Rosacea is a common but poorly understood long-term skin condition that mainly affects the face. It most commonly affects fair-skinned people from northern Europe and is estimated to affect up to one in 10 people. An expert explains what rosacea is, the symptoms to look out for and the various treatments.

Find out how rosacea is treated

Transcript of Rosacea

Rosacea is a condition affecting the skin of the face.

It typically affects the centre of the face,

the nose, the cheeks, the forehead and the chin

and occasionally it can go down onto the neck and shoulders.

It was probably about three years ago

I started to get really red skin

in the forehead and nose and chin area.

It affects women more than men

and typically it appears between the ages of 30 or 40,

however some people start to get the early signs in their 20s.

It would flush and then it would go away again

and it just gradually got worse

and then I started to get little hard lumps in my face.

The earliest symptoms of rosacea tend to be a flushing,

a tendency apparently to blush more frequently,

but then later on you'll get more severe symptoms

including a permanent flushing.

I started getting eye infections quite frequently.

My GP recognised that it was rosacea and he referred me to a dermatologist.

At the severe end of the spectrum of rosacea

there are a couple of problems that can be quite unpleasant for patients,

one of which is a thickening and swelling of the nose, called rhinophyma,

and the other one is dry, sore eyes and lid problems.

In both cases often a referral to a specialist is needed.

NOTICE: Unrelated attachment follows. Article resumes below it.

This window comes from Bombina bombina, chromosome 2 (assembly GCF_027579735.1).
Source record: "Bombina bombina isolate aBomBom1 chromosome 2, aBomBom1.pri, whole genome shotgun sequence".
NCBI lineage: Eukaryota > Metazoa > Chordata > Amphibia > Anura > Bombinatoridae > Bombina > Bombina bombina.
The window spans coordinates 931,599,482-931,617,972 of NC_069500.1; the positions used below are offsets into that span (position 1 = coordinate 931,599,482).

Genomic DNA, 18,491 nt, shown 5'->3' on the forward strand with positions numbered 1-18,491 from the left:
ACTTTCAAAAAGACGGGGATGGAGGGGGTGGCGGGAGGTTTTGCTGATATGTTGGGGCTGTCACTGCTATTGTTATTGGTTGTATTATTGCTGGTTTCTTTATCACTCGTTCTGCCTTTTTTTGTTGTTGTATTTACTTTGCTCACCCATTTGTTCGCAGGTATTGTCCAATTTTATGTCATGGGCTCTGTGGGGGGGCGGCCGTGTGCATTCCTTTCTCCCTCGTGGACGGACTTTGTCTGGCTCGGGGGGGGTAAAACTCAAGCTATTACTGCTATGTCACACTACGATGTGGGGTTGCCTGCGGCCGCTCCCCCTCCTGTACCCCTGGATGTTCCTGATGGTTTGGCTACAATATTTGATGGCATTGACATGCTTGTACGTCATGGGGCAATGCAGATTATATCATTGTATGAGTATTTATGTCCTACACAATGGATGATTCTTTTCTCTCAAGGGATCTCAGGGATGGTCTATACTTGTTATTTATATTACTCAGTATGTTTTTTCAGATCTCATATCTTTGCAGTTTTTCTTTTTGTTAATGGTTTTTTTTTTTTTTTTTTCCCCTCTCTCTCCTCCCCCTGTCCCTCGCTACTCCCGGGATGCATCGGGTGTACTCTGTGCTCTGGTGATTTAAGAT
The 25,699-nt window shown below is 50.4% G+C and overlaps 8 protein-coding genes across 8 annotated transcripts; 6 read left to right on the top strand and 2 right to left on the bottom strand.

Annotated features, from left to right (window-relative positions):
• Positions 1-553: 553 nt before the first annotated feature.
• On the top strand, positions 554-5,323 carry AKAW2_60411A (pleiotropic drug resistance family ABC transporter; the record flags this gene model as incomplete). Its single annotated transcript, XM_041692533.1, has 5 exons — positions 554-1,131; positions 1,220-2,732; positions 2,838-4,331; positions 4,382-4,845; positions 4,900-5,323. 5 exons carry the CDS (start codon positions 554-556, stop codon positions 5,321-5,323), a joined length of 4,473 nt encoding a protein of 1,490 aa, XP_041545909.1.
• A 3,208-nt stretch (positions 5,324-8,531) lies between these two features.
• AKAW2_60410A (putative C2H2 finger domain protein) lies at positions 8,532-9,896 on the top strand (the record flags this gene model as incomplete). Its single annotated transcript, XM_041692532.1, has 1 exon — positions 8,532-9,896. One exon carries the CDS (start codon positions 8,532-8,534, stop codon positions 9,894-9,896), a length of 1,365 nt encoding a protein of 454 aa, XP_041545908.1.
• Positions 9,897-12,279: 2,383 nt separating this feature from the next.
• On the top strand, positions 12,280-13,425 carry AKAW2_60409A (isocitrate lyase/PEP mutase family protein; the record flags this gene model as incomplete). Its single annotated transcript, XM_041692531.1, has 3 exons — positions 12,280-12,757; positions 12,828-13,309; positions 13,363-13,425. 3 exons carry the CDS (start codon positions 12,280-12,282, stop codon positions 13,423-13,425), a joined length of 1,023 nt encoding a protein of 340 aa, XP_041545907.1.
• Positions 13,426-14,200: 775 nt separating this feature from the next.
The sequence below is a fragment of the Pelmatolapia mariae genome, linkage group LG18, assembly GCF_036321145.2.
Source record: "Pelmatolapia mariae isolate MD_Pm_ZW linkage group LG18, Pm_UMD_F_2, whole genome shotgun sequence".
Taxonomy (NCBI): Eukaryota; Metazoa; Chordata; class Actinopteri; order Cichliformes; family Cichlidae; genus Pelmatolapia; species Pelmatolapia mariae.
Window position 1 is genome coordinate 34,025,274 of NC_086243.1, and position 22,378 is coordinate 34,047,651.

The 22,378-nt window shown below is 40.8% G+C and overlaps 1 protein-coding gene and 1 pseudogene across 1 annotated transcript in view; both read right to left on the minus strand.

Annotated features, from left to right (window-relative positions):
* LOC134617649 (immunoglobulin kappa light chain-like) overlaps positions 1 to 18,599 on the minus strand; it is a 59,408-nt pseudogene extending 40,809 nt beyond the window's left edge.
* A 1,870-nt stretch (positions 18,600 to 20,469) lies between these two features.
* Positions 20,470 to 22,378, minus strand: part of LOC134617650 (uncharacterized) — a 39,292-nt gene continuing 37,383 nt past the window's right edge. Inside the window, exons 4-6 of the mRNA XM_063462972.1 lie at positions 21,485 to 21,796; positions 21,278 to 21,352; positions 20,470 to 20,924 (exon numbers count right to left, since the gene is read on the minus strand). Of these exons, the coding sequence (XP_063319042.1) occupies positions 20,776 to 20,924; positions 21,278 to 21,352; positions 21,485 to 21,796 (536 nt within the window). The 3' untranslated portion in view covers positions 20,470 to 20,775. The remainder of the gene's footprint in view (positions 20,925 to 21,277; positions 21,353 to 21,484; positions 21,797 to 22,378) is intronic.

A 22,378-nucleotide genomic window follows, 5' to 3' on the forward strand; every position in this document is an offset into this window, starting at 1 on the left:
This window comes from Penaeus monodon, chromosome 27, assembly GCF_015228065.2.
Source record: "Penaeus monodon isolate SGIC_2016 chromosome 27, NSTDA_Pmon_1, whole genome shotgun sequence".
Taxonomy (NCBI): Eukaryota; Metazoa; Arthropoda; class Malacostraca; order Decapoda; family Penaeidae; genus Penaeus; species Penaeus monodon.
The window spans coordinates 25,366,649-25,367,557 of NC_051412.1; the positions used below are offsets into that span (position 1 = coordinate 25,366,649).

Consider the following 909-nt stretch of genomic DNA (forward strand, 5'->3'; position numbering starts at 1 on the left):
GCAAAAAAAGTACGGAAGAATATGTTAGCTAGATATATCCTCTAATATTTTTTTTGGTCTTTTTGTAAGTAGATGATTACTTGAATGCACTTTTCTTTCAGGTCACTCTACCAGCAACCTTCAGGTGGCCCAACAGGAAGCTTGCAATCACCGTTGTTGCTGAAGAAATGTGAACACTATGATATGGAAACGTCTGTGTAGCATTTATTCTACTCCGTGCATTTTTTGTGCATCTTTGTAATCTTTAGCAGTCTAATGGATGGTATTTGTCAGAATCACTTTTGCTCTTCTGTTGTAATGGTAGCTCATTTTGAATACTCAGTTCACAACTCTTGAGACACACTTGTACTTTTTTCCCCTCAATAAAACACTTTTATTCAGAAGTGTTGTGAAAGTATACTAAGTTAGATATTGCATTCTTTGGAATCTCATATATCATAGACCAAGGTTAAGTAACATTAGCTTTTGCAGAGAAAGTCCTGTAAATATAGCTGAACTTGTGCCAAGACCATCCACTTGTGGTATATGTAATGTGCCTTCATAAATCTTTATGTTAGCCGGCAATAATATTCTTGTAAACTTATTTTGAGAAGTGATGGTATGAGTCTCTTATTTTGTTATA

At the moment the cause of rosacea is a bit of a mystery.

There are lots of theories but not one that is definitely the case.

I didn't notice that it was when I was eating certain foods,

it was just constantly there.

It would go away for a little while and come back again.

There are a number of things that can trigger rosacea.

It depends from person to person,

so it's important to learn which are your triggers.

Very common ones include sun exposure,

so for example using a sun block may make a difference.

Also using alcohol or eating spicy foods may make a difference.

Being exposed to a lot of stress often causes a flare-up of rosacea,

as do temperature changes, going out in very cold weather or hot weather.

I always use a factor 50 on my face, I cover my whole face in it,

just because I did notice

when I was in the sun after I got diagnosed it was worse.

It's not a condition we can cure

but you can make a difference to people's symptoms.

For the early symptoms, particularly flushing,

it's mostly looking at avoiding the triggers that make it happen.

As you move on to things like spots,

we can use creams that go on the face

or you may be given antibiotics to be taken by mouth.

When you get more severe symptoms

you may be referred to a specialist for treatment,

including surgery for thickened skin.

(Vikki) My GP put me on antibiotics for it.

I took them for three months and it did go away again.

Some people try and treat their own rosacea

using medication available over the counter.

This is probably not wise

because often some of these medications can actually worsen the condition,

particularly things containing scents, oils and alcohol-based treatments.

I probably did the wrong thing at first

because my skin felt really tight with it, really tight and itchy.

I thought I could use all these really great products

just to try and sort my skin out

but probably using too many products was doing the wrong thing.

Sometimes people may be recommended to use cosmetics

to camouflage the appearance so that they feel less self-conscious.

Once I tried different make-ups and things,

trying to cover it up.

I thought that was probably my best option.

It makes you feel more positive when you can cover it up

and people don't even notice.

Often people with rosacea

find that they get quite low or even depressed because of the disease.

If you have that, don't suffer in silence.

Go along to your GP

because he can arrange for you to have psychological support and treatment.


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